The region of Galicia in Spain’s northwest is famous for its mists and rain. But a prolonged drought is hitting farmers hard, while regional authorities are eyeing dramatic measures including the diversion of rivers to ensure urban water supplies are guaranteed.
Most people have been forced to buy their fodder elsewhere, which means most farms will chalk up a loss this year María Páez, stockbreeder
“It’s as dry as a desert,” says stockbreeder María Páez in the district of Viana do Bolo in Galicia’s Ourense province – ground zero for the drought and a place that hasn’t seen rainfall worth the name in 18 months. “There have been a few drops but it doesn’t help.”
Meanwhile, in the same district, the shepherd Nieves has been forced to run her 400 sheep a distance of more than 10 kilometers to find food and water for them. Nieves cannot give her animals industrial feed because she is involved in a project to revive the native Galician sheep (ovella galega) breed and would lose her certification if she did so.
“Most people have been forced to buy their fodder elsewhere, which means most farms will chalk up a loss this year,” says Páez, who is also a local representative of the Unións Agrarias union. “When [the city of Vigo] is at risk of running out of water, the regional government diverts water but there are 10,000 cows and 18,000 sheep here that don’t have anything to eat and no one cares,” she says.
Official data in Galicia shows the gravity of the situation. An organization linked to the Galician government said recently that water flows in the region’s rivers was 80% lower than usual for this time of year while the flow rate of the Miño River – the region’s longest – as it passes by Ourense is currently 34 cubic meters per second against a usual flow of 220 cubic meters per second.
The Miño-Sil hydrography confederation has admitted 30% of water is lost in the supply process
The metropolitan area of Vigo, home to almost half a million people, only has water reserves for two months. As an emergency precaution, the Galician government is now looking at diverting the Verdugo River – a project with a cost of €5.5 million and that has the backing of Vigo City Hall. Galicia’s environment chief Beatriz Mato says that all the necessary environmental safeguards will be in place and that the water supply of localities along the river will not be affected. But local authorities and residents in communities that depend on the river have come out in opposition against the plans.
One of those localities is the municipality of Ponte Caldelas, where 26 of the total 33 population centers are already suffering water-supply problems. The devastating fires of October added to the problem, burning dams and water supply pipes. “One day you turn on the tap and suddenly no water comes out. Since then we have been dug in with a supply of water bottles in case it happens again,” says Celia Gradín of the A Roca neighborhood.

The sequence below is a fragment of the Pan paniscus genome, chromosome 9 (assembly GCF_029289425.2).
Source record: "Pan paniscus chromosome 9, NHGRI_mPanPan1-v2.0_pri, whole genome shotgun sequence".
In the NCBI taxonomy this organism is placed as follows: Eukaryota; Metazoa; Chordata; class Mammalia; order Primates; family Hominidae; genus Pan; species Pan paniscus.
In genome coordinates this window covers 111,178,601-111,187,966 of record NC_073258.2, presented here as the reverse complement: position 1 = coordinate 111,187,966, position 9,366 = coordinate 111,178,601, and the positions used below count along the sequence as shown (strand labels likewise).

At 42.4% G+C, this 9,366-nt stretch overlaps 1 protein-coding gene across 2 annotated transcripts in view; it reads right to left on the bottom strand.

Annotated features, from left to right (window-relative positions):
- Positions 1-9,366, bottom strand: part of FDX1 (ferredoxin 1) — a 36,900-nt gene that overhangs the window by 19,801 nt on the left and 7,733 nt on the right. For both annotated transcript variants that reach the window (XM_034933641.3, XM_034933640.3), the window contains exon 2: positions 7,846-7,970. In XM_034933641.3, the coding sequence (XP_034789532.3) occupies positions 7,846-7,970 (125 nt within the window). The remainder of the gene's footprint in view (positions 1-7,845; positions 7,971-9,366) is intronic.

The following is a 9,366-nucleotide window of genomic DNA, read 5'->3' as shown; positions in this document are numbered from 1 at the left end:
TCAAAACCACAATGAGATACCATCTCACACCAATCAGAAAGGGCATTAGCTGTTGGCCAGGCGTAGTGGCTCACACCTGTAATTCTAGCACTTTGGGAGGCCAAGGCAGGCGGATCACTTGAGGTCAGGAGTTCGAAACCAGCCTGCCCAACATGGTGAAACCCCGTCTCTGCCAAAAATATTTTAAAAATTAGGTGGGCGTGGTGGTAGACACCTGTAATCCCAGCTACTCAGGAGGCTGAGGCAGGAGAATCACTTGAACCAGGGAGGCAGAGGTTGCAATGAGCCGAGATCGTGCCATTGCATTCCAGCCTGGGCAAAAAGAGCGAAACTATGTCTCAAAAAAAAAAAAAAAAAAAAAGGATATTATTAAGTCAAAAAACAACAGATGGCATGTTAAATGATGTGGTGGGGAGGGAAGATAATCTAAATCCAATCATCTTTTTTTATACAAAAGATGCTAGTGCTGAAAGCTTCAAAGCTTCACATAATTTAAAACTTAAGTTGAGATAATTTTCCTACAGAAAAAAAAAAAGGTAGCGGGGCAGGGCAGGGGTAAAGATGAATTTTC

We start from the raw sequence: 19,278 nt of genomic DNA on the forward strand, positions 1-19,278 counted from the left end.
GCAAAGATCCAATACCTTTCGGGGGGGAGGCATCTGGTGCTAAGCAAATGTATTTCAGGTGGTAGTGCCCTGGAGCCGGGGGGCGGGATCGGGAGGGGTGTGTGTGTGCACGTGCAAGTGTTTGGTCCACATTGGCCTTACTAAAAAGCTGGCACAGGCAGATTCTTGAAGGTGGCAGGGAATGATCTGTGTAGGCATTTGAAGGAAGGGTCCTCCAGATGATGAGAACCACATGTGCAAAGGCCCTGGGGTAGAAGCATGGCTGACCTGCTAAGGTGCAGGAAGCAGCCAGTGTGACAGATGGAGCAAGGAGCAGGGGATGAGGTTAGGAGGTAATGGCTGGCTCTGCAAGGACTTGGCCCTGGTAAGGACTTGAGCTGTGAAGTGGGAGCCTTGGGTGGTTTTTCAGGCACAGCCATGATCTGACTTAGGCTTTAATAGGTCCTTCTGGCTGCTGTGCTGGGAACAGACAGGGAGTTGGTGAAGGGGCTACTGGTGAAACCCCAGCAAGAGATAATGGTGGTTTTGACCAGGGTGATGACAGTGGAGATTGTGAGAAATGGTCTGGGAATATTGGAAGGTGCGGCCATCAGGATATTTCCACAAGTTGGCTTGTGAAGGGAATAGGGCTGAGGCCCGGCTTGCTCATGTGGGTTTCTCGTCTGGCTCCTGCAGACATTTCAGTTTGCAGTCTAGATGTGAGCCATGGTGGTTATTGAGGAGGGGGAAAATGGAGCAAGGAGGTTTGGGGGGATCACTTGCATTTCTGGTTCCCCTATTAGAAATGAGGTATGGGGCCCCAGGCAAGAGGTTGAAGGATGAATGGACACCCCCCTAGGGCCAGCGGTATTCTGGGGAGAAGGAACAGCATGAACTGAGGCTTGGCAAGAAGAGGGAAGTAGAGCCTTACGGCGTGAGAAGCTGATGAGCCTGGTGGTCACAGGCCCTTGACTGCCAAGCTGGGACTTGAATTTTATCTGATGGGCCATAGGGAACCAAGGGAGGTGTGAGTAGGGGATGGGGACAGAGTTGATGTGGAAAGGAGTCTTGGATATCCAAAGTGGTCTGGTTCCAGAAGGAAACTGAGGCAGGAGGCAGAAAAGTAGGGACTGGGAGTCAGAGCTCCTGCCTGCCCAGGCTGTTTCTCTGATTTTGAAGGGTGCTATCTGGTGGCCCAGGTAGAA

After studying overseas Gradín returned to her native hamlet just before the October fires. She only just managed to save her house, and in a bid to restore forest resources set up an association that aims to regenerate the area, and which is now also trying to stop the diversion of the Verdugo River. “We are not going to allow something which strips us of resources without any sort of environmental study,” she says.
We are not going to allow something that strips us of resources without any sort of environmental study Celia Gradín, Ponte Caldelas resident
“There are hundreds of people living in terrible, sad conditions, especially in parishes like Silvoso [Pontevedra province], where the birth rate is very high and where lots of children are surviving with the aid of the tanks the town hall brings in,” says Rafael Berbés from the Ínsua group, which identifies new water sources.
Although the current drought in Galicia is unusual, a period of extremely low rainfall in the fall of 2007 also saw regional authorities calling for more efficient water use. A decade later, the Miño-Sil hydrography confederation admitted that infrastructure was in such poor state that 30% of water was being lost during the supply process.
English version by George Mills.